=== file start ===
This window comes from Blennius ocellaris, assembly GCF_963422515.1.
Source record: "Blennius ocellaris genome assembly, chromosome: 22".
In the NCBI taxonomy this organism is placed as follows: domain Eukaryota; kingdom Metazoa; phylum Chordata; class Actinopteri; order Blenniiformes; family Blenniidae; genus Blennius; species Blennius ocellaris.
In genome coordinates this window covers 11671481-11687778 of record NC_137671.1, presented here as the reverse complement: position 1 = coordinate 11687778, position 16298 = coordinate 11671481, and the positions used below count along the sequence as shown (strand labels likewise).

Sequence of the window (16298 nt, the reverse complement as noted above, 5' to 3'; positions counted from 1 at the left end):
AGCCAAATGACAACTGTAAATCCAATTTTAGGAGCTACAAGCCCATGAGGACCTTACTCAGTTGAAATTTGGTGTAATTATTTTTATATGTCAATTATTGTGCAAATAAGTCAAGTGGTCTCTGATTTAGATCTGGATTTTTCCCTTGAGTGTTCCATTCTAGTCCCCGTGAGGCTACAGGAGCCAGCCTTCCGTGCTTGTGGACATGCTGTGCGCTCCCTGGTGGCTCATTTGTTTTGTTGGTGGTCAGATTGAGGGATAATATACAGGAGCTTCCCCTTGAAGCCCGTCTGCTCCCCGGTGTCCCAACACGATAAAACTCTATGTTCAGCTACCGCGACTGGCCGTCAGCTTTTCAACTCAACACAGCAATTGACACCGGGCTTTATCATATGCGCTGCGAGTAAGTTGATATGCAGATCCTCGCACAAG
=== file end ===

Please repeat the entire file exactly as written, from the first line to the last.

This window comes from Blennius ocellaris, assembly GCF_963422515.1.
Source record: "Blennius ocellaris genome assembly, chromosome: 22".
In the NCBI taxonomy this organism is placed as follows: domain Eukaryota; kingdom Metazoa; phylum Chordata; class Actinopteri; order Blenniiformes; family Blenniidae; genus Blennius; species Blennius ocellaris.
In genome coordinates this window covers 11671481-11687778 of record NC_137671.1, presented here as the reverse complement: position 1 = coordinate 11687778, position 16298 = coordinate 11671481, and the positions used below count along the sequence as shown (strand labels likewise).

Sequence of the window (16298 nt, the reverse complement as noted above, 5' to 3'; positions counted from 1 at the left end):
AGCCAAATGACAACTGTAAATCCAATTTTAGGAGCTACAAGCCCATGAGGACCTTACTCAGTTGAAATTTGGTGTAATTATTTTTATATGTCAATTATTGTGCAAATAAGTCAAGTGGTCTCTGATTTAGATCTGGATTTTTCCCTTGAGTGTTCCATTCTAGTCCCCGTGAGGCTACAGGAGCCAGCCTTCCGTGCTTGTGGACATGCTGTGCGCTCCCTGGTGGCTCATTTGTTTTGTTGGTGGTCAGATTGAGGGATAATATACAGGAGCTTCCCCTTGAAGCCCGTCTGCTCCCCGGTGTCCCAACACGATAAAACTCTATGTTCAGCTACCGCGACTGGCCGTCAGCTTTTCAACTCAACACAGCAATTGACACCGGGCTTTATCATATGCGCTGCGAGTAAGTTGATATGCAGATCCTCGCACAAG